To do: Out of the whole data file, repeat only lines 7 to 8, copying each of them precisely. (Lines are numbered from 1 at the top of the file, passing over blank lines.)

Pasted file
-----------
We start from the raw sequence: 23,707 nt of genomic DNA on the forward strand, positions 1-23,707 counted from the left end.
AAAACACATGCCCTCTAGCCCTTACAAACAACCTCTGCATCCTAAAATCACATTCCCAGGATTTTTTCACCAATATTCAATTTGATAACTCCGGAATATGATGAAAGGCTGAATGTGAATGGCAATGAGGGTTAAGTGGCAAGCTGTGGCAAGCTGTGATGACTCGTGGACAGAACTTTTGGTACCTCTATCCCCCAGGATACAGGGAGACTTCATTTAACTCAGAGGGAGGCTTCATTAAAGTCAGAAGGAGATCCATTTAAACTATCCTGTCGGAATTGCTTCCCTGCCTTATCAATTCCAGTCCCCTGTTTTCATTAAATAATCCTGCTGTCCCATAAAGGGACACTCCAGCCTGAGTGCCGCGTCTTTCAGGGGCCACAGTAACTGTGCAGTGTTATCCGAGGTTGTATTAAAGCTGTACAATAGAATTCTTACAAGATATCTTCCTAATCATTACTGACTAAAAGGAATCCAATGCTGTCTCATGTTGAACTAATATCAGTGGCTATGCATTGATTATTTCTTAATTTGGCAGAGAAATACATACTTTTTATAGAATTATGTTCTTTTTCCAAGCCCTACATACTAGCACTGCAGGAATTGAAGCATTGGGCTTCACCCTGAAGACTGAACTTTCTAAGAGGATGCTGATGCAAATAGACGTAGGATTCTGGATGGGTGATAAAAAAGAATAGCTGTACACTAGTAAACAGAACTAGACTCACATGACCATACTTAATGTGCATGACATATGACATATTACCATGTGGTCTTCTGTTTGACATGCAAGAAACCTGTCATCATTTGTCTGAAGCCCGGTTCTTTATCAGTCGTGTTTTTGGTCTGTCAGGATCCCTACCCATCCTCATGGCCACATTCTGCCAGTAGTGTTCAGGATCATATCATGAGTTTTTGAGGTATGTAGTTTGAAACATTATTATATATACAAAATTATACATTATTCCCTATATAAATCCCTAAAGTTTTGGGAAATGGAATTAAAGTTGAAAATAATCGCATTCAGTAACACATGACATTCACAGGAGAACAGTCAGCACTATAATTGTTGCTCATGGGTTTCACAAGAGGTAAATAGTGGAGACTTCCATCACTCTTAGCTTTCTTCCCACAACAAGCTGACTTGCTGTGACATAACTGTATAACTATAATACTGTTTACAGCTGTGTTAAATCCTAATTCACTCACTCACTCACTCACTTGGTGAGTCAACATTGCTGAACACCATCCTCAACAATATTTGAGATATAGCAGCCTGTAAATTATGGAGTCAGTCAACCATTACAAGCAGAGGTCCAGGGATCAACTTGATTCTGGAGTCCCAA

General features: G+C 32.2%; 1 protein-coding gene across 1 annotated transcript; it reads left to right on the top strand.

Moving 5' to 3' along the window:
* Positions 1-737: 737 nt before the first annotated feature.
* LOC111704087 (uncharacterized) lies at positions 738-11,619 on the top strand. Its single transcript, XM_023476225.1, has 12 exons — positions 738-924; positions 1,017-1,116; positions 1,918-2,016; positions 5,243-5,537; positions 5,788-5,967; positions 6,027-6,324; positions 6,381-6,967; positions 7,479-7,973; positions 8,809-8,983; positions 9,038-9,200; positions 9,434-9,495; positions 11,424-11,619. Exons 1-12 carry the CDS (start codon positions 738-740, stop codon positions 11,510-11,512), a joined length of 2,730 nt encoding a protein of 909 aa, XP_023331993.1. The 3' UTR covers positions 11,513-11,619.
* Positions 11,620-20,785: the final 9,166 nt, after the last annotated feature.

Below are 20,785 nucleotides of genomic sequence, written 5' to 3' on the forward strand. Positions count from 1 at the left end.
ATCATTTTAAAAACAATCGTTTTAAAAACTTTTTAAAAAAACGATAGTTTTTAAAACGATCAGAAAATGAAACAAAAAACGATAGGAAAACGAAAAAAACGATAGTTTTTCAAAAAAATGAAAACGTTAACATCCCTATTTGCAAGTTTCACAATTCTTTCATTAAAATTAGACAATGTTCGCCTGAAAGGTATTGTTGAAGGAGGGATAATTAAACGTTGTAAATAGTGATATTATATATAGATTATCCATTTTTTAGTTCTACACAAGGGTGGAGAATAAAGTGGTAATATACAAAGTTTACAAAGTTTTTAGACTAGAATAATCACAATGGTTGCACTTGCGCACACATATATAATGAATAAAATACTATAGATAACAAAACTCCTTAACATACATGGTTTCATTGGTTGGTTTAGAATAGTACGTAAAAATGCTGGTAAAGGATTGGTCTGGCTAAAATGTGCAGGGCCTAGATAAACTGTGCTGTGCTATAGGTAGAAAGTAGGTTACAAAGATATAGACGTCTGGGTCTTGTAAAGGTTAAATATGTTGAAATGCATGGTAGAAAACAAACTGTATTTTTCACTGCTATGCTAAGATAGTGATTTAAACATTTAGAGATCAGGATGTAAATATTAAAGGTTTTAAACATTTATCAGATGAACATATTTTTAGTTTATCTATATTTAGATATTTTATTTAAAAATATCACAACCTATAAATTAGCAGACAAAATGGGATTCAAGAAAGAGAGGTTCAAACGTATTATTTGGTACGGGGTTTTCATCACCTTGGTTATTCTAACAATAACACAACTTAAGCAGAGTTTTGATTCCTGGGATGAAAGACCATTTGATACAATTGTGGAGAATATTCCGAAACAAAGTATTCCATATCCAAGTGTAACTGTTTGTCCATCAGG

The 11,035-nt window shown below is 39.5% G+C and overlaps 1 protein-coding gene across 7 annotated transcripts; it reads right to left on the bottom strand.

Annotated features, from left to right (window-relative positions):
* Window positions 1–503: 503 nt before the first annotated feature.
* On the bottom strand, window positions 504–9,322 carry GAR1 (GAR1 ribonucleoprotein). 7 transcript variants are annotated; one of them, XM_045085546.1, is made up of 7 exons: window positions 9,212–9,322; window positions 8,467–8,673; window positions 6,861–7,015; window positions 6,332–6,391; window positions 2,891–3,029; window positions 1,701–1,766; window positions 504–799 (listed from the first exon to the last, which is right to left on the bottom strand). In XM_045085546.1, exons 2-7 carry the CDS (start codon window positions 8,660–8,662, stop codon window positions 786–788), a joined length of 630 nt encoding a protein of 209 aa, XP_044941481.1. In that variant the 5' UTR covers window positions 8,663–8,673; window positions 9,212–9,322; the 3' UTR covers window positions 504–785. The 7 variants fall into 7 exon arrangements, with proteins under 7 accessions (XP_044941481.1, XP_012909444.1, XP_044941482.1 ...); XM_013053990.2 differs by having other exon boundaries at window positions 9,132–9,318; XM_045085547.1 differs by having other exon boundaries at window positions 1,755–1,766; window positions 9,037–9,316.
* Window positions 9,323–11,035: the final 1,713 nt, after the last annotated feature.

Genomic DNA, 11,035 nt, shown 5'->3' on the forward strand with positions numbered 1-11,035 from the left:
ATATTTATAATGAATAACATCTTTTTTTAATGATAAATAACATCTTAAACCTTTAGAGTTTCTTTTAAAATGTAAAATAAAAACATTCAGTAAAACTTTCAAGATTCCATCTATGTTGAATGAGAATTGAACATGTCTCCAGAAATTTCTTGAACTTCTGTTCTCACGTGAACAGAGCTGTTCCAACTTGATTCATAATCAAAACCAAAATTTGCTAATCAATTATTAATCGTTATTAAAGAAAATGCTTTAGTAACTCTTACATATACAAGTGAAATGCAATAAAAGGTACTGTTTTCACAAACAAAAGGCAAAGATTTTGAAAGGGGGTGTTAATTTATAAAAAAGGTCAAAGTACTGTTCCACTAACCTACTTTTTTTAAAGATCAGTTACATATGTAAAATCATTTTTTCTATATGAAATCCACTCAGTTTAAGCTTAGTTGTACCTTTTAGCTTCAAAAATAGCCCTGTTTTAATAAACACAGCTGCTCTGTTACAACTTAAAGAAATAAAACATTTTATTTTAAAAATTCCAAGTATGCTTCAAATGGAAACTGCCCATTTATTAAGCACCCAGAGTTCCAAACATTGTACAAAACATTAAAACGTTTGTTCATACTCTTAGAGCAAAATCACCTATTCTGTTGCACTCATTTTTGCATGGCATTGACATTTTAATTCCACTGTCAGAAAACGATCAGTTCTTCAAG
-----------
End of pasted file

* Positions 11,620-20,785: the final 9,166 nt, after the last annotated feature.

Below are 20,785 nucleotides of genomic sequence, written 5' to 3' on the forward strand. Positions count from 1 at the left end.